It’s taken me a month and half to finish this mammoth of a book, the Middlemarch of medical non-fiction, The Emperor of All Maladies, A Biography of Cancer. It has been one of the most informative reads I’ve ever read. Mukherjee presents a very complex topic in an accessible and interesting way striking the perfect balance in being descriptive without being overbearing & clinical. Though this book is as accessible as a biography of Cancer can possibly get, it still is a very challenging read and certainly not a breeze to get through. So in that sense it feels like an achievement just to have finished it.
Category: Non Fiction, Investigative Journalism
Rating: 4 to 4.5/5
Author: Gary Younge
As of March 8th, there have been at least 14 incidents of school shootings in the United States in 2018. This roughly sums up to 1 to 2 incidents a week, and that is only considering shootings that have taken place in school grounds and ones in which children or teens have been the victims or perpetrators. In the current climate, this piece of investigative journalism by Gary Younge is incredibly relevant, eye opening, Continue reading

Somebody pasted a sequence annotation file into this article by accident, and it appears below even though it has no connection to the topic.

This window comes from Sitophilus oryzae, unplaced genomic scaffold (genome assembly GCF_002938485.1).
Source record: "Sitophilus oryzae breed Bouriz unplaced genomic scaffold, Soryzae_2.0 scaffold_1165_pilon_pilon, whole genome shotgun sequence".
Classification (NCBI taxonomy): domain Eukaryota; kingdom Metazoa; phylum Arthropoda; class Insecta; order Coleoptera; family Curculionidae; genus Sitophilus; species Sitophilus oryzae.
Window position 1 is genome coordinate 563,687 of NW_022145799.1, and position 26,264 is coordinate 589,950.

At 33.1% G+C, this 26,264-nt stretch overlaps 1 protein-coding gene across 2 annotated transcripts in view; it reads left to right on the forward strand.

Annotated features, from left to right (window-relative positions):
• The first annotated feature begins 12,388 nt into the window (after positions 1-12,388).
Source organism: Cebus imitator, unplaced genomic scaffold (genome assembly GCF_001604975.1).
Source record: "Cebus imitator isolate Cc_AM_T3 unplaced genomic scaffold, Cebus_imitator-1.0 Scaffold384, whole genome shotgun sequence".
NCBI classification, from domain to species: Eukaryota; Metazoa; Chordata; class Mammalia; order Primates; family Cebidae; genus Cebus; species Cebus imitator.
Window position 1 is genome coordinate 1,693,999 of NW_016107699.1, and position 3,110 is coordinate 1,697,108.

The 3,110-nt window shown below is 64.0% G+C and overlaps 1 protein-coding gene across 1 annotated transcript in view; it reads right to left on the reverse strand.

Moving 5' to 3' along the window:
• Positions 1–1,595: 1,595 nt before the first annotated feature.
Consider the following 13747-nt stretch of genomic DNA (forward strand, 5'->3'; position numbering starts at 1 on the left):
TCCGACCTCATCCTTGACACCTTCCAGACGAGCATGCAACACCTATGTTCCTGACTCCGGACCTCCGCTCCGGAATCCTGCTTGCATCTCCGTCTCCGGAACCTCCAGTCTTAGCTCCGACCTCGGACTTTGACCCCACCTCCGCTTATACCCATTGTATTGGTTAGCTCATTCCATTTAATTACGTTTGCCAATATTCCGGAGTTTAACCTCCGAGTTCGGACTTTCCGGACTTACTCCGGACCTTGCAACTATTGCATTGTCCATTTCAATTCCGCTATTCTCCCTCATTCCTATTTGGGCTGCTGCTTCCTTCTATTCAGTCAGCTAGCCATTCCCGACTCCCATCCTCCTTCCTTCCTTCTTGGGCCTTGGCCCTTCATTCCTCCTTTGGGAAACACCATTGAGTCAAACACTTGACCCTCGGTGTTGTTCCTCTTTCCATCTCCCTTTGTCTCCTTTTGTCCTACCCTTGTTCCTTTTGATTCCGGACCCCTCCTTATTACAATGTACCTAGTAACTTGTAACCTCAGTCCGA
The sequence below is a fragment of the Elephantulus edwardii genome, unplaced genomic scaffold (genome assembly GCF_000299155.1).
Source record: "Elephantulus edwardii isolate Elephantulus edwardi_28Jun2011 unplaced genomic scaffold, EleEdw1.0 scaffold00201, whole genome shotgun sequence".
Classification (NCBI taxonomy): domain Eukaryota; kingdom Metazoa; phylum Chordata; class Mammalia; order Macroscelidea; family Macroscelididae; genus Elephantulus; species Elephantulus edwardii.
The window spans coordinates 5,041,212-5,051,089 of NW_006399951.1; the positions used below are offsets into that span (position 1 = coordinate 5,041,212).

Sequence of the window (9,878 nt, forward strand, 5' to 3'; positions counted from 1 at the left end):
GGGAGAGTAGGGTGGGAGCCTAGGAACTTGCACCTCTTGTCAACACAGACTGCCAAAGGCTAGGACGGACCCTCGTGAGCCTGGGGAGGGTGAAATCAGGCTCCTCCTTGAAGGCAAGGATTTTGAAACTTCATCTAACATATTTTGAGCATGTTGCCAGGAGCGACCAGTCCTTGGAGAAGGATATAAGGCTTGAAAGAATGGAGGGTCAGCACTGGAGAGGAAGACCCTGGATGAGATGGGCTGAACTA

“Is it true that human beings are fundamentally cruel? Is the experience of cruelty the only thing we share as a species? Is the dignity that we cling to nothing but self-delusion, masking from ourselves the single truth: that each one of us is capable of being reduced to an insect, a ravening beast, a lump of meat? To be degraded, slaughtered – is this the essential of humankind, one which history has confirmed as inevitable?” – Han Kang, Human Acts
Girls will be Girls by Emer O’Toole is an engaging, witty & interesting look at gender performances, sexuality and how we might do things differently. Gleaning from her own experiences and experimentation with identity, O’Toole challenges the very fabric of societal construct and the way we are socially conditioned to identify, associate and perform our actions & behave in accordance to our gender. Despite the fact that most of us may claim to be feminist, or at least believe in feminist ideas and an egalitarian society, at an intrinsic level we easily accept sexist biases without really questioning it.
Category: Non Fiction, Memoirs, Medicine
Author: Paul Kalanithi
As much as it’s about death, it’s about life, and time and our existence and the fragility of it and how it can be plucked away abruptly, like a single blade of grass uprooted from soil. It is an introspection, a quiet mediation, a remainder on the importance of relationships and people in an age surrounded by digital screens and distractions.